Tensions rise in Labour after latest criticism of Gilmore
Minister says party deputy leader Joan Burton should voice her full support for Tánaiste
Divisions within the Labour Party over Tánaiste Eamon Gilmore’s leadership have emerged after substitute MEP Phil Prendergast called for his resignation. Photograph: Joe O’Shaughnessy
Ms Prendergast’s intervention has also raised questions about the stance of deputy leader Joan Burton, Minister for Social Protection. Ms Prendergast also said Ms Burton should lead the party.
Even as Ms Burton said she supported Mr Gilmore, she described Ms Prendergast as a person “of substance”, leading to criticism from some of her senior Labour colleagues.
One Labour Minister said he urged Tánaiste Eamon Gilmore to tell Ms Burton to “put up or shut up” and declare her full support for him.
The Minister told The Irish Times that Mr Gilmore would have to tackle Ms Burton after comments she made about Ms Prendergast, who has called on the Tánaiste to resign.
However, Mr Gilmore’s official spokeswoman said last night no such conversation had taken place. Ms Burton described Ms Prendergast as a person “of substance” but said she supports the Tánaiste. “Eamon Gilmore is the leader of the Labour Party, he has my support in that and there is no leadership question.”
The Minister said of Ms Burton: “If I were Eamon Gilmore I’d be calling her in and having that chat with her. She needs to put up or shut up now, fully back him or challenge him.”
Questions over Mr Gilmore’s leadership have raised concern about a potential threat to the stability of the Coalition after the elections.
High-level figures in Fine Gael say Labour should not allow itself to become distracted from the Government’s prime task of repairing the economy.
At the same time, Ms Prendergast’s intervention has brought into the open divisions within Labour over Mr Gilmore’s leadership.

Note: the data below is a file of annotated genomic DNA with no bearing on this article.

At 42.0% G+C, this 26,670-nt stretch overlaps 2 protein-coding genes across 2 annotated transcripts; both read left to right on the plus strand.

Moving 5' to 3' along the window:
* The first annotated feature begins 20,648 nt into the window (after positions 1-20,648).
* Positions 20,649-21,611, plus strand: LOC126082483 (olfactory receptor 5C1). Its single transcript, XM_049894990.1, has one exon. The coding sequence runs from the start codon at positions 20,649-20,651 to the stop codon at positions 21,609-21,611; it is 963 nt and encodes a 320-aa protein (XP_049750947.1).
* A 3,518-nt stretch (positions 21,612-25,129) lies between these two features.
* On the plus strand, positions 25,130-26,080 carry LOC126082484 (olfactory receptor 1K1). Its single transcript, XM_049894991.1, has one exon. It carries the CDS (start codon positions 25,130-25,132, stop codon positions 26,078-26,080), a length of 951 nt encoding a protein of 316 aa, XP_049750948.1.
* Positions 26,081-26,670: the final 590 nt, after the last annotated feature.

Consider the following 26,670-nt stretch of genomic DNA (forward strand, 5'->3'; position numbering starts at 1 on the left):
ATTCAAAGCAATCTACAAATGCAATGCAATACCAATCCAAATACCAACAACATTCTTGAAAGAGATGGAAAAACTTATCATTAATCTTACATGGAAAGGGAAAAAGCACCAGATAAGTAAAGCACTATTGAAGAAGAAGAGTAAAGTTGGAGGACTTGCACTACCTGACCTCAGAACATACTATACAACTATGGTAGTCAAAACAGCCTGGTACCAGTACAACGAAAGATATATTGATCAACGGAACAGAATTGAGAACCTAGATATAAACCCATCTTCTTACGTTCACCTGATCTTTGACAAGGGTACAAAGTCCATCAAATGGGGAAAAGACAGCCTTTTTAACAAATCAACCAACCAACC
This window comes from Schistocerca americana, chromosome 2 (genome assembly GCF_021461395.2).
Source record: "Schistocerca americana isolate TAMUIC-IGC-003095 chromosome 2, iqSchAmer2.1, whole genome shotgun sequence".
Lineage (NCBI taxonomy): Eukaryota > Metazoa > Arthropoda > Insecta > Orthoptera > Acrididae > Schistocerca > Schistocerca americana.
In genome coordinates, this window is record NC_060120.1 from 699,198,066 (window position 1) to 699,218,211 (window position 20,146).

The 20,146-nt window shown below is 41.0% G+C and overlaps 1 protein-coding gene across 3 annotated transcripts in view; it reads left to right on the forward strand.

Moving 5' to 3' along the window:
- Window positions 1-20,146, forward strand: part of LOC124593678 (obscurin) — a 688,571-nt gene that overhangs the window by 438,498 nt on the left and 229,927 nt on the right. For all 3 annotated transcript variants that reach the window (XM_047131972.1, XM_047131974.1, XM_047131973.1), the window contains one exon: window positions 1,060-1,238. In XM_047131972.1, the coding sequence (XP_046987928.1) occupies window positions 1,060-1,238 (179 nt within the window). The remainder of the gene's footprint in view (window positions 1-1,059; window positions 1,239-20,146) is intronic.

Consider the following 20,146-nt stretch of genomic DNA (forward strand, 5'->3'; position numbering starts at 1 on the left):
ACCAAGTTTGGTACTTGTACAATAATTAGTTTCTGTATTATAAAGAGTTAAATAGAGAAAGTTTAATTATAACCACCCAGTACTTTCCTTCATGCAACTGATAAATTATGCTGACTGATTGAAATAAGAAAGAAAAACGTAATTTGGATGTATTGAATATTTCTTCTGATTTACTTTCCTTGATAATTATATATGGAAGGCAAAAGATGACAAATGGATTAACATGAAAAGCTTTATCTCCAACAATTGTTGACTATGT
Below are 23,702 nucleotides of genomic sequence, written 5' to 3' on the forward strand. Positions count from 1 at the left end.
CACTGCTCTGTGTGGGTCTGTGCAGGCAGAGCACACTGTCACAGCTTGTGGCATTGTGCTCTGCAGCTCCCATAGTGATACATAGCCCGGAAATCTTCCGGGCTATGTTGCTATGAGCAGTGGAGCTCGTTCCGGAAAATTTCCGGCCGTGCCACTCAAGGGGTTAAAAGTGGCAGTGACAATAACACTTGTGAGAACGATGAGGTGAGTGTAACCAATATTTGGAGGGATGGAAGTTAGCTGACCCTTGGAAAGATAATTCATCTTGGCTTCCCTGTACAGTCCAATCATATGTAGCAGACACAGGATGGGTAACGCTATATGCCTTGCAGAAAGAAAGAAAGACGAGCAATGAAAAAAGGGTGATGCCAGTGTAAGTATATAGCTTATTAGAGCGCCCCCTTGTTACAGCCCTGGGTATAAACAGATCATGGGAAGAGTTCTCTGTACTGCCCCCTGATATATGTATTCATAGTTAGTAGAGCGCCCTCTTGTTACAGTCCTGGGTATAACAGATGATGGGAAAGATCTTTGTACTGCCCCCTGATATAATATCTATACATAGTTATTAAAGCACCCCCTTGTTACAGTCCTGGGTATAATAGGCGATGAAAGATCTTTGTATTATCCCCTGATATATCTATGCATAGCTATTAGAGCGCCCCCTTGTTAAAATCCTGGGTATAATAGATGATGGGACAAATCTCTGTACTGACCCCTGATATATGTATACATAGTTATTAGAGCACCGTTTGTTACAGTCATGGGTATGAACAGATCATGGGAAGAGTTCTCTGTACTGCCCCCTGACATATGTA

While some TDs warned the matter would have to be debated if Labour fares very badly next month, others said the incident may yet galvanise the party behind the Tánaiste and make a leadership challenge less likely. “If you want to change a leader you have to ask who is the alternative, and is there somebody better?” asked one TD. “And in my view there isn’t.”
Still other party figures said it was already clear that Mr Gilmore’s position is on the agenda and the matter should be confronted after the election. “There’s a feeling that this issue will have to be addressed after the election,” said a senior TD.
“There’s a feeling that this election will tell a story, not just in relation to the leader, but also in relation to what we are at in Government. There’s no appetite for blowing this thing open essentially in the middle of an election campaign.”
Carlow-Kilkenny TD Ann Phelan, who is close to Ms Prendergast, acknowledged questions over the leadership.
“We’ve been sliding down in the polls. If we do badly in the elections, there will be questions about the leadership.
“That’s what leadership is about. I will go into the election with Eamon as leader, but if we do badly, then we have to face reality.”
Mr Gilmore himself brushed off Ms Prendergast’s attack, insisting he was “relaxed about it” and saying he still backs her campaign. “I support her, the party supports her in her effort to be re-elected.”
Asked about the situation in Labour, Taoiseach Enda Kenny mounted an uncompromising defence of the party’s performance and said the Government will serve its full term.
“I commend the Labour Party for the way they have stuck to the plan and the agenda of sorting out our public finances,” said Mr Kenny.